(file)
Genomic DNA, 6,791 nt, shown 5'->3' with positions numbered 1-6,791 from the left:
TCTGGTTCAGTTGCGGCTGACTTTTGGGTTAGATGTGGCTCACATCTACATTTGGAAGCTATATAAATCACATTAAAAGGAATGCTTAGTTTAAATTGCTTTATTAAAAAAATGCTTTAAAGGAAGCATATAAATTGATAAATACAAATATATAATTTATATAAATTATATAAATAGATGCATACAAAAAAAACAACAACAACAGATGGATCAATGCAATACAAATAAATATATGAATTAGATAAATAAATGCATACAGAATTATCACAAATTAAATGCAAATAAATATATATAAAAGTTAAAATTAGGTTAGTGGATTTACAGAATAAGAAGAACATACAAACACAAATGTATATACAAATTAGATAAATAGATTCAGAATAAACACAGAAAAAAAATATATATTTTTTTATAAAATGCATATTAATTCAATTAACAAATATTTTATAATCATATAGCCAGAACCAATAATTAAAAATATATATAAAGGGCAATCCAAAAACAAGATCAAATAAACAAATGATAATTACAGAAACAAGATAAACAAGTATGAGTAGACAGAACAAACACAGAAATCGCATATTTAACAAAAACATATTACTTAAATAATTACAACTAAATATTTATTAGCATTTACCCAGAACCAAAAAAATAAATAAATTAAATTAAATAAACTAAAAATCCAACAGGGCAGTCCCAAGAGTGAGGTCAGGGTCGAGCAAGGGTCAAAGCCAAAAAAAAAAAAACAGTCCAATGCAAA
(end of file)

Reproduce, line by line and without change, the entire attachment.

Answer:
Genomic DNA, 6,791 nt, shown 5'->3' with positions numbered 1-6,791 from the left:
TCTGGTTCAGTTGCGGCTGACTTTTGGGTTAGATGTGGCTCACATCTACATTTGGAAGCTATATAAATCACATTAAAAGGAATGCTTAGTTTAAATTGCTTTATTAAAAAAATGCTTTAAAGGAAGCATATAAATTGATAAATACAAATATATAATTTATATAAATTATATAAATAGATGCATACAAAAAAAACAACAACAACAGATGGATCAATGCAATACAAATAAATATATGAATTAGATAAATAAATGCATACAGAATTATCACAAATTAAATGCAAATAAATATATATAAAAGTTAAAATTAGGTTAGTGGATTTACAGAATAAGAAGAACATACAAACACAAATGTATATACAAATTAGATAAATAGATTCAGAATAAACACAGAAAAAAAATATATATTTTTTTATAAAATGCATATTAATTCAATTAACAAATATTTTATAATCATATAGCCAGAACCAATAATTAAAAATATATATAAAGGGCAATCCAAAAACAAGATCAAATAAACAAATGATAATTACAGAAACAAGATAAACAAGTATGAGTAGACAGAACAAACACAGAAATCGCATATTTAACAAAAACATATTACTTAAATAATTACAACTAAATATTTATTAGCATTTACCCAGAACCAAAAAAATAAATAAATTAAATTAAATAAACTAAAAATCCAACAGGGCAGTCCCAAGAGTGAGGTCAGGGTCGAGCAAGGGTCAAAGCCAAAAAAAAAAAAACAGTCCAATGCAAA